Birdi Ware Craft and Numaish

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The first name that comes to mind is the Numaish. The terminology refers to Exhibition of local products was started in 1938, by a group of graduates from the OU university to show case their products, now has turned out to be biggest annual consumer exhibition at Nampally ground in an area of around 23 acre resulting in a revenue of 13 crore according to survey in 2011.Fine art metal hand craft called Birdi ware was popularized in 18th century. Nowadays this production is accounted highest in India.


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A diverse Indo-Islamic architecture style has been adopted for the Hyderabad edifice by Qutub Shahi in 15th century making it the “Best Heritage city of India” as of March, 2012. Massive granite walls with a mixture of lime mortar and Granite have been used as ingredients for structures such as Mecca Masjid and Charkaram. Walking by the way of Falaknuma and King Kothi palaces we can view the Persian European style art being implemented. Golconda, Legislature assembly, Purani Haveli is amongst the others.





Author: Priyanka Nair


Madras, the cultural city of India is a synthesis of diverse forms of art and architecture. It is popularly referred as “Gateway to South India”. Madras (now Chennai) is a melting pot of various cultural traditions, ideas and people. The history of Madras is marked by the presence of powerful kingdoms like the Cheras, Cholas and Pandyas. These kingdoms left an indelible mark on the art and architecture of the city. The Tamil literature, Carnatic music, dance forms like Bharatnatyam, the Dravidian and Indo-Saracenic style of architecture, all invigorate the cultural spirit of Madras. On top of this, a cup of filter coffee, a platter of idli-vada or pongal at Saravana bhavan will definitely tickle your taste buds and reveal a delicious and appetising aspect of culture.

The advent of the British in India and the establishment of a trading post at a fishing village called Madraspatnam (now Chennai) marked an important phase in the cultural history of Madras. British left a rich architectural legacy behind, that combined the Indo- Saracenic (blend of Indian, Moorish and Islamic styles) architectural style with that of the Gothic and Neo-classical styles promoted in Victorian Britain. The majestic government buildings constructed during the British era still adorn the cultural city but many of these are in a state of despair and need attention lest they perish. These government buildings provide just a glimpse of the vast cultural legacy of Madras.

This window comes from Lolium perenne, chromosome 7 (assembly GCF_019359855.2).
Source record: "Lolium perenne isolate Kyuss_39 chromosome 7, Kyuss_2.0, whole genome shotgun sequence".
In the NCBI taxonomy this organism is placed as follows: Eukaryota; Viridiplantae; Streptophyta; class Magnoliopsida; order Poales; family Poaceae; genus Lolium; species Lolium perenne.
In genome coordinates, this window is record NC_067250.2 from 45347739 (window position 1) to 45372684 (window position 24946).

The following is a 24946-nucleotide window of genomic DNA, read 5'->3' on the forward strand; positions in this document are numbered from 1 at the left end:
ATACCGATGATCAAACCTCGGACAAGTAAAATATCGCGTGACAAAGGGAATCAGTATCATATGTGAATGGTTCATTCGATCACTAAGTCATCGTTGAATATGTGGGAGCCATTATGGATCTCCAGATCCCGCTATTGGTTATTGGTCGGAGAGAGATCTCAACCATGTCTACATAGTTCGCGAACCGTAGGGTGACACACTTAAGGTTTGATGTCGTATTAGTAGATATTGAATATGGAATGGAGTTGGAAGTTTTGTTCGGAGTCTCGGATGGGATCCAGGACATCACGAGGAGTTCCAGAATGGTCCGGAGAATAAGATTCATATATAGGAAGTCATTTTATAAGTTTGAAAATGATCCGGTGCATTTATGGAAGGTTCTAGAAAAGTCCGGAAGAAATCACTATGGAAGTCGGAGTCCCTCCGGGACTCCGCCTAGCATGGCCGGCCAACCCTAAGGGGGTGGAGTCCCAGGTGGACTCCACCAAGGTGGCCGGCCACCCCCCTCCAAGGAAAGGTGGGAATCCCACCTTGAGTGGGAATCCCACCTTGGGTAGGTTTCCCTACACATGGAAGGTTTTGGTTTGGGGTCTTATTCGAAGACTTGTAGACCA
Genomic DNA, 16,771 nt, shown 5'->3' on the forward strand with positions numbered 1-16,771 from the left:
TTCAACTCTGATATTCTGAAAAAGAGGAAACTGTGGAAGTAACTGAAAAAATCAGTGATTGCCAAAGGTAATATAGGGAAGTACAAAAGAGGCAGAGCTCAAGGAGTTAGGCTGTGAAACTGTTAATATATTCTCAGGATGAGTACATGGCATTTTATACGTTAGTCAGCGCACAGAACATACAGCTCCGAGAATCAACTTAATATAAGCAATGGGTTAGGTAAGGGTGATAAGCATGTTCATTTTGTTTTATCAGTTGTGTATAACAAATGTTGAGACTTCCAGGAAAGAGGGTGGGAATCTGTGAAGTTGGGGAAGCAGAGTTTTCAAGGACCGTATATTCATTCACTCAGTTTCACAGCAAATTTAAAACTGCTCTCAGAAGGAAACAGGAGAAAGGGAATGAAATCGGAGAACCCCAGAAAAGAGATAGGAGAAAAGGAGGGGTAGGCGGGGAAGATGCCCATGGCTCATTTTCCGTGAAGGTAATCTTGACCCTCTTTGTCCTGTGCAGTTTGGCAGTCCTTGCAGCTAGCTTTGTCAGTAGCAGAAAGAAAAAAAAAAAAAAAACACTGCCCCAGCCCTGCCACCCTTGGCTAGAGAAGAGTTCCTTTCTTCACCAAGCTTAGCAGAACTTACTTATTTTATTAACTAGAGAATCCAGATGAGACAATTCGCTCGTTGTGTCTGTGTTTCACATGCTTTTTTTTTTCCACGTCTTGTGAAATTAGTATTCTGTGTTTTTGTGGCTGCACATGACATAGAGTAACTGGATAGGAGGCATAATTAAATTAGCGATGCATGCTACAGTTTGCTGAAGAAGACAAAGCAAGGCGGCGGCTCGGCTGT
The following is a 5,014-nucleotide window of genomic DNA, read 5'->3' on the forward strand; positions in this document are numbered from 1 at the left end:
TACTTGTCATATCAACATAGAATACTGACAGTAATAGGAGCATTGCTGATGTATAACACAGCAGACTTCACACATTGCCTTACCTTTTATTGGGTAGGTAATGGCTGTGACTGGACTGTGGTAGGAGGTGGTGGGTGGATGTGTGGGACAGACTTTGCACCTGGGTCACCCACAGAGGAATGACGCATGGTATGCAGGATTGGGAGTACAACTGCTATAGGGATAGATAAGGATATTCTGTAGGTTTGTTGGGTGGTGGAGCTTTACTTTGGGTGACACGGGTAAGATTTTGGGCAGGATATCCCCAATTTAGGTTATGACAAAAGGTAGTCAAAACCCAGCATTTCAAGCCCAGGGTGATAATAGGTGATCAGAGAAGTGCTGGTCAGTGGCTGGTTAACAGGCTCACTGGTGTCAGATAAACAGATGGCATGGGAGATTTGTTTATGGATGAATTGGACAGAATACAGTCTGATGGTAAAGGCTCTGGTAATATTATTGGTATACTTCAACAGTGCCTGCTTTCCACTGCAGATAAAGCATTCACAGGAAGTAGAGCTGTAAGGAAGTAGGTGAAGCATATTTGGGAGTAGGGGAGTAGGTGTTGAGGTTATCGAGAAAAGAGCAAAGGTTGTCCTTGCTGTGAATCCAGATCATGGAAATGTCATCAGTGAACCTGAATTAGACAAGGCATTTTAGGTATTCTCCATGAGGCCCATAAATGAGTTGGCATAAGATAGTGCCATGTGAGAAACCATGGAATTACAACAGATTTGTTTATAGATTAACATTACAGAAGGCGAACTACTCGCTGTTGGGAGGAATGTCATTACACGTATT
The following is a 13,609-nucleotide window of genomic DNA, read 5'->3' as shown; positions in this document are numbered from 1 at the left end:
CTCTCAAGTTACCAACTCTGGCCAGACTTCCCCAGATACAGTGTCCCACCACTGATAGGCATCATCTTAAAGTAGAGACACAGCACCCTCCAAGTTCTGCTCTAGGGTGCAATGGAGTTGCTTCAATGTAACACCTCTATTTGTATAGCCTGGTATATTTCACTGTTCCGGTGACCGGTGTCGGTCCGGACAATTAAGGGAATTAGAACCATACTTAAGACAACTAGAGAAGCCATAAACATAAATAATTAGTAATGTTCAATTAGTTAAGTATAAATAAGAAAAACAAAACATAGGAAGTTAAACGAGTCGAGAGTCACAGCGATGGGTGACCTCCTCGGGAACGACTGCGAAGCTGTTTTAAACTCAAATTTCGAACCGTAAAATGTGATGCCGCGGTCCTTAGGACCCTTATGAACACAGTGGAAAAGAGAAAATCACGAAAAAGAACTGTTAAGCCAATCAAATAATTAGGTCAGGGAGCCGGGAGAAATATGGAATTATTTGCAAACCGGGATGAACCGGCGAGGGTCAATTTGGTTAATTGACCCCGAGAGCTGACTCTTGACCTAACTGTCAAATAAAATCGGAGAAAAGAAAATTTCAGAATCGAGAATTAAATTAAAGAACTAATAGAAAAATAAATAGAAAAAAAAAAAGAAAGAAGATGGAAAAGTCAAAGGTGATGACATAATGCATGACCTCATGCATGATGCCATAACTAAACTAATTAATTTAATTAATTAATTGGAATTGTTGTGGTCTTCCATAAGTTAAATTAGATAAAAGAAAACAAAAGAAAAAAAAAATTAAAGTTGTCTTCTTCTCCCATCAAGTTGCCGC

Let’s explore the past of these government buildings and their architectural styles that make them unique today.



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During the seventeenth Century when many countries were trying to secure their trading interests in India, it was necessary to fortify overseas trading centres in order to prevent the possibility of attacks. Hence, the British East India Company built Fort St. George in Madras, its first fortress in India. The foundation was laid by two traders of the East India Company named Francis Day and Andrew Cogan. A major part of the fort was constructed by 23rd April, 1640, i.e. St. George’s Day (hence the name). Fort St. George currently houses the Legislative Assembly of Tamil Nadu and various other important buildings like St. Mary’s Church, Clive’s House, King’s Barracks, Fort St. George Museum etc. St. Mary’s Church is the first Anglican Church built in India. Fort St. George Museum is open to public on all days except Fridays.

Timings :- 9am-5pm

Closed On:-  Friday    

Entry Fee :-Indian: 5 INR, Foreigners: 100 INR

Contact No :- 044 2567 1127

Address :-Rajaji Salai, Fort St George, Chennai, Tamil Nadu 600009, India.


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Another exceptionally distinct structure that is a reminder of the colonial past is the High Court of Madras. It is one among the three high courts that was established during the colonial rule at the Presidency Towns by Letters Patent granted by Queen Victoria on 26th June 1862. It was designed by J.W. Brassington and completed in 1892 by renowned architect Henry Irwin with the assistance of J.H. Stephens. Madras High Court’s magnificent structure epitomizes the Indo-Saracenic style of architecture. Indo Saracenic (Neo-Mughal or Indo-Gothic) is an architectural style that contains various elements from Indian and Indo-Islamic architectural styles combined with Neo-Classical and Gothic revival styles that were prevalent in Victorian Britain.